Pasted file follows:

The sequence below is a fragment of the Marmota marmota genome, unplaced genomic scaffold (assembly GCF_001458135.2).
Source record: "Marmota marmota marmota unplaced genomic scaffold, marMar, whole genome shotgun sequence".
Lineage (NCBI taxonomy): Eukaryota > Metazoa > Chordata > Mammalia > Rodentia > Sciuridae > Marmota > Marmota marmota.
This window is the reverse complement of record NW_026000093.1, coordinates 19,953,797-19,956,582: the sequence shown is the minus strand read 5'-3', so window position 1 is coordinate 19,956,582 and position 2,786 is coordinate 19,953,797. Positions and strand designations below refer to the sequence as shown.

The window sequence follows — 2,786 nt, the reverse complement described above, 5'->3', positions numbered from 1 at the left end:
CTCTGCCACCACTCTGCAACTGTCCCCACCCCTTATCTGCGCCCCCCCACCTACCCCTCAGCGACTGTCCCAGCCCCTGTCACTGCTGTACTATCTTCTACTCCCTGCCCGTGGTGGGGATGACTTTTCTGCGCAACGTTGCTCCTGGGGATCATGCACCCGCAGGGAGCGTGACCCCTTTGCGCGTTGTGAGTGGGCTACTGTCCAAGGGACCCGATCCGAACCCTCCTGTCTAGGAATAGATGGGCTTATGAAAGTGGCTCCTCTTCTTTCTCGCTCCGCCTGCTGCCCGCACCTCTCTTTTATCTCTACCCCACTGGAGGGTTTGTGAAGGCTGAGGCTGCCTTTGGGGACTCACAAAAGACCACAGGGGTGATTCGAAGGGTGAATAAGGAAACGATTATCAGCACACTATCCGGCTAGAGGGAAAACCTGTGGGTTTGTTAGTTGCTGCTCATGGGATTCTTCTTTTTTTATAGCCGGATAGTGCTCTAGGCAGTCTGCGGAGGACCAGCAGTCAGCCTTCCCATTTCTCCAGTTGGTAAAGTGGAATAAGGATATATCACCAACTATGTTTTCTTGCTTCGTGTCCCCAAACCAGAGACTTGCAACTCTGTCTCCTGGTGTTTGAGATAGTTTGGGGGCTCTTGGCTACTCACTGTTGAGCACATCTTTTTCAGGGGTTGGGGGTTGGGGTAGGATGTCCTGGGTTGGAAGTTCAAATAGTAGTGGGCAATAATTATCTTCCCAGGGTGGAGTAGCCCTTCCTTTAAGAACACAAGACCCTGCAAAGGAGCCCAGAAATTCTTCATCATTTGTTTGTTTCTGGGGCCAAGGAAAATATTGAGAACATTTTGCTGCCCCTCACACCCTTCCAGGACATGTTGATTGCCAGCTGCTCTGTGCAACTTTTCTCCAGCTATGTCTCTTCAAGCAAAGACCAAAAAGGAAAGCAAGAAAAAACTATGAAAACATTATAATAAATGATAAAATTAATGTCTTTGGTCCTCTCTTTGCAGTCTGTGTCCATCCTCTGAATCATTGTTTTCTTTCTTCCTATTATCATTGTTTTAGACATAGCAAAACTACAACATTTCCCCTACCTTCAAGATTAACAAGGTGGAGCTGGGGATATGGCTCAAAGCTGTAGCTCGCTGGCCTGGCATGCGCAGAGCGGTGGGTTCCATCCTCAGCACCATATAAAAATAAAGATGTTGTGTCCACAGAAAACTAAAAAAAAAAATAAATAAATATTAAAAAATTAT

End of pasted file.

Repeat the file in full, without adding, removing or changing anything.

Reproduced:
The sequence below is a fragment of the Marmota marmota genome, unplaced genomic scaffold (assembly GCF_001458135.2).
Source record: "Marmota marmota marmota unplaced genomic scaffold, marMar, whole genome shotgun sequence".
Lineage (NCBI taxonomy): Eukaryota > Metazoa > Chordata > Mammalia > Rodentia > Sciuridae > Marmota > Marmota marmota.
This window is the reverse complement of record NW_026000093.1, coordinates 19,953,797-19,956,582: the sequence shown is the minus strand read 5'-3', so window position 1 is coordinate 19,956,582 and position 2,786 is coordinate 19,953,797. Positions and strand designations below refer to the sequence as shown.

The window sequence follows — 2,786 nt, the reverse complement described above, 5'->3', positions numbered from 1 at the left end:
CTCTGCCACCACTCTGCAACTGTCCCCACCCCTTATCTGCGCCCCCCCACCTACCCCTCAGCGACTGTCCCAGCCCCTGTCACTGCTGTACTATCTTCTACTCCCTGCCCGTGGTGGGGATGACTTTTCTGCGCAACGTTGCTCCTGGGGATCATGCACCCGCAGGGAGCGTGACCCCTTTGCGCGTTGTGAGTGGGCTACTGTCCAAGGGACCCGATCCGAACCCTCCTGTCTAGGAATAGATGGGCTTATGAAAGTGGCTCCTCTTCTTTCTCGCTCCGCCTGCTGCCCGCACCTCTCTTTTATCTCTACCCCACTGGAGGGTTTGTGAAGGCTGAGGCTGCCTTTGGGGACTCACAAAAGACCACAGGGGTGATTCGAAGGGTGAATAAGGAAACGATTATCAGCACACTATCCGGCTAGAGGGAAAACCTGTGGGTTTGTTAGTTGCTGCTCATGGGATTCTTCTTTTTTTATAGCCGGATAGTGCTCTAGGCAGTCTGCGGAGGACCAGCAGTCAGCCTTCCCATTTCTCCAGTTGGTAAAGTGGAATAAGGATATATCACCAACTATGTTTTCTTGCTTCGTGTCCCCAAACCAGAGACTTGCAACTCTGTCTCCTGGTGTTTGAGATAGTTTGGGGGCTCTTGGCTACTCACTGTTGAGCACATCTTTTTCAGGGGTTGGGGGTTGGGGTAGGATGTCCTGGGTTGGAAGTTCAAATAGTAGTGGGCAATAATTATCTTCCCAGGGTGGAGTAGCCCTTCCTTTAAGAACACAAGACCCTGCAAAGGAGCCCAGAAATTCTTCATCATTTGTTTGTTTCTGGGGCCAAGGAAAATATTGAGAACATTTTGCTGCCCCTCACACCCTTCCAGGACATGTTGATTGCCAGCTGCTCTGTGCAACTTTTCTCCAGCTATGTCTCTTCAAGCAAAGACCAAAAAGGAAAGCAAGAAAAAACTATGAAAACATTATAATAAATGATAAAATTAATGTCTTTGGTCCTCTCTTTGCAGTCTGTGTCCATCCTCTGAATCATTGTTTTCTTTCTTCCTATTATCATTGTTTTAGACATAGCAAAACTACAACATTTCCCCTACCTTCAAGATTAACAAGGTGGAGCTGGGGATATGGCTCAAAGCTGTAGCTCGCTGGCCTGGCATGCGCAGAGCGGTGGGTTCCATCCTCAGCACCATATAAAAATAAAGATGTTGTGTCCACAGAAAACTAAAAAAAAAAATAAATAAATATTAAAAAATTAT